As many of you know by now, Jay Underwood, a member of the East Hants Writers group from its conception, has passed away. Personally I will remember Jay for his vast knowledge, keen editing eye, quick wit, wry humour and, above all, his ability to charge forward with whatever project he started in spite of his health issues. He was truly an inspiration.
Julian “Jay” Underwood: 1958 – 2014
Julian “Jay” Paul Underwood — 55 died January 07, 2014 at his home in Elmsdale, Nova Scotia from complications of Type One (Juvenile) diabetes, which he contracted at the age of twenty-five. He believed his condition was brought on by the toxic chemicals in Agents Orange and White, to which he had been exposed at CFB Gagetown NB, and Camp Aldershot NS when he served in the Reserves. Though he joined the Agent Orange class action lawsuit, he was never compensated by the Canadian government.
Born at Royal Air Force Hospital Changi, Singapore, April 16, 1958 he was the younger son of Peter and Joan (Joels) Underwood of New Glasgow. Jay was educated in Singapore, England and Canada, and graduated from East Pictou Rural High School with honours at the age of seventeen in 1975. An amateur geologist, mineral and fossil collector, he earned his “O Level” certificate in geology from Oxford University at the age of fifteen, while a student at Wallingford Grammar School, England.
He attended St. Francis Xavier University, and received his diploma in journalism from Holland College of Applied Arts and Technology, Charlottetown PEI in 1979. He later received additional certificates in journalism from the University of Western Ontario (law) and Ryerson Polytechnic (design).
He began his career in journalism as night shift proof reader/obituary writer at the Thomson Newspapers Guardian Patriot in Charlottetown, before becoming a reporter/photographer with the New Glasgow (NS) Evening News. While working in New Glasgow he was made a fire warden for District 16 (East River Valley Volunteer Fire Department.)
Jay met his wife Kathy Patriquin when he was transferred to the Truro (NS) Daily News in 1980. While in Truro he served as information officer for 1st BN, The Nova Scotia Highlanders (North) before moving to Timmins, ON in 1982, where Jay was named city editor of the Daily Press. After only five months in Northern Ontario they returned to Nova Scotia, where Jay became editor and publisher of the Springhill Parrsboro Record. The newspaper won several Atlantic Community Newspaper Association (ACNA) awards.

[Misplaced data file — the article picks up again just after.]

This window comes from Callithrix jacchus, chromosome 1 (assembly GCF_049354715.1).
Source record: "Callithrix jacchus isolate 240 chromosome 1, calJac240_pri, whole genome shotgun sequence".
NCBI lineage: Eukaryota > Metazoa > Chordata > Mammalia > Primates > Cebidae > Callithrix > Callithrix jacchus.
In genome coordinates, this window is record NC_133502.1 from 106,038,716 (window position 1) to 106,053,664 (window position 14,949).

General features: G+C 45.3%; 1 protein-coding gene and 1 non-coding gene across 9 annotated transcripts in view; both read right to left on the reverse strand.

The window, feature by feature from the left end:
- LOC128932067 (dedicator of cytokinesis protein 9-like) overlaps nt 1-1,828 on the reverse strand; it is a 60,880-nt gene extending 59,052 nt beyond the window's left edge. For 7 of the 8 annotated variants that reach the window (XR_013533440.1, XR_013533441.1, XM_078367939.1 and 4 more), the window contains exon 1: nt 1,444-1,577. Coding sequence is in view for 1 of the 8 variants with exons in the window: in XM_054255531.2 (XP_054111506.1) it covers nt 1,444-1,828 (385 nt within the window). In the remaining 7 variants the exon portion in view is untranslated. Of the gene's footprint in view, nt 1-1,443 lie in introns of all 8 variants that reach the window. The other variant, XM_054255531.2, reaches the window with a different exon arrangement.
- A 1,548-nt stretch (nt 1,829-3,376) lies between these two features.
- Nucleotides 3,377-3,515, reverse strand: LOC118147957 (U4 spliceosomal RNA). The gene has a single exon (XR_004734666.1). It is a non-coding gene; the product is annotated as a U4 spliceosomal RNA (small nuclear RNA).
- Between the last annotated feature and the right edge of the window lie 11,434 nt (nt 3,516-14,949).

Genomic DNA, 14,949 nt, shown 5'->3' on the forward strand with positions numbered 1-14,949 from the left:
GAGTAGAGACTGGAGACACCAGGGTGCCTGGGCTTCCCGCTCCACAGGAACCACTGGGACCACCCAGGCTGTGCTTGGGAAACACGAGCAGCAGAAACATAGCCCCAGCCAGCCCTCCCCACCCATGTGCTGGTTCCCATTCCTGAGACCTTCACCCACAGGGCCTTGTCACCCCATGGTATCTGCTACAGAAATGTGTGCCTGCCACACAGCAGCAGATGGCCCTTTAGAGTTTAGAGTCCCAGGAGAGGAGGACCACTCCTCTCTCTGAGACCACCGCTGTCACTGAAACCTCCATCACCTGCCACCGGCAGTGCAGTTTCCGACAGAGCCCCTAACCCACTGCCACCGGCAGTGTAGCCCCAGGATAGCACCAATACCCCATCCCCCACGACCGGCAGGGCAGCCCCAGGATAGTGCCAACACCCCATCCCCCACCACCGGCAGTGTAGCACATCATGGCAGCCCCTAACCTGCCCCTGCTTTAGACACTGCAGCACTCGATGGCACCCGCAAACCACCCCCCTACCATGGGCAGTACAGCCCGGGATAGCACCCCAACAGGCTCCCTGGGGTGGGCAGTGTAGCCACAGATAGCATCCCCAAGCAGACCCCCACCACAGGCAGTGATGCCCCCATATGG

While in Springhill he served on the town’s industrial adjustment committee and was a member of the Chamber of Commerce. He served on the first board of the shelter for abused women in Amherst.
In 1987 Jay was then moved to Elmsdale to take control of the Enfield Weekly Press, which he had helped to get started by selling some of the first advertising in the community newspaper. He was briefly a member of the East Hants Chamber of Commerce, and an early member of East Hants Crimestoppers.
He acted as statistician and, briefly, manager of the East Hants Jr. A Penguins of the Maritime Jr. A Hockey League until diabetes began to take his sight. Jay previously had worked as statistician for the East Hants Labbatt Dry Ice Penguins of the Atlantic Senior Hockey League. He served on the board of East Hants Arena Ltd. when that group raised funds for the construction of the new arena in Lantz.
Jay was hired by the Halifax Daily News in 1990 as senior copy editor, and one of the first to work on the Sunday edition of that newspaper. He was a member of the newspaper’s editorial board and wrote many editorials and “op-ed” pieces. He was a member of the class action lawsuit by employees of Southam Newspapers to recover pensions and benefits owed to them. He was disabled by diabetes in 1992, but continued his writing by publishing fourteen books on Nova Scotia railway history. He established Pennydreadful Publishing in 2010, and assisted four other writers to become published.
He was a frequent contributor to the Canadian Railroad Historical Association’s journal Canadian Rail, and had served as president of the Nova Scotia Railway Heritage Society since 2003.
Jay was appointed as a member-at-large on the board of trustees of the Public Archives of Nova Scotia in 2011. He was a long-serving judge of the Colchester-East Hants Regional Library’s Ada Mingo Teen Writing Awards, and acted as facilitator of the library’s independent writers’ round-table. Jay was a staunch supporter of the community value of the Elmsdale branch of the library.
Predeceased by his father in 2012, Jay is survived by his wife Kathy, sons Andrew (Nelia) in Comox, B.C., and Derek (Andrea) in Enfield; by his mother in New Glasgow; sisters Jane (Vida) Gay’s River; Sara (Craig) Stratford, P.E.I.; brother Simon, Sylvester N.S., his nephew Jeremy Livingston (Rebecca) and three nieces, Amy Dewtie (Jeff); Jessica Livingston-Thomas (Leighton) and Helen Livingston, his father in-law and mother in law, Charles and Beverly Patriquin, sister-in-law Kelly Steeves (Roy), their sons, Johnathon and Justin, their grandson Jackson, and Kathy’s grandmother Florence Palmer Harnish of Wentworth N.S.
A celebration of Jay’s life will be held at Ettingers Funeral Home in Shubenacadie, Nova Scotia on Saturday, January 18, 2014 at 2:00 p.m. Jay’s body was cremated and his remains shall be interred at a later date in the Presbyterian cemetery at Springville, Pictou County, his first home in Canada. In lieu of flowers, donations may be made to the Nova Scotia Railway Heritage Society, the Canadian Diabetes Association or to a charity of your choice at any branch of the Bank of Montreal.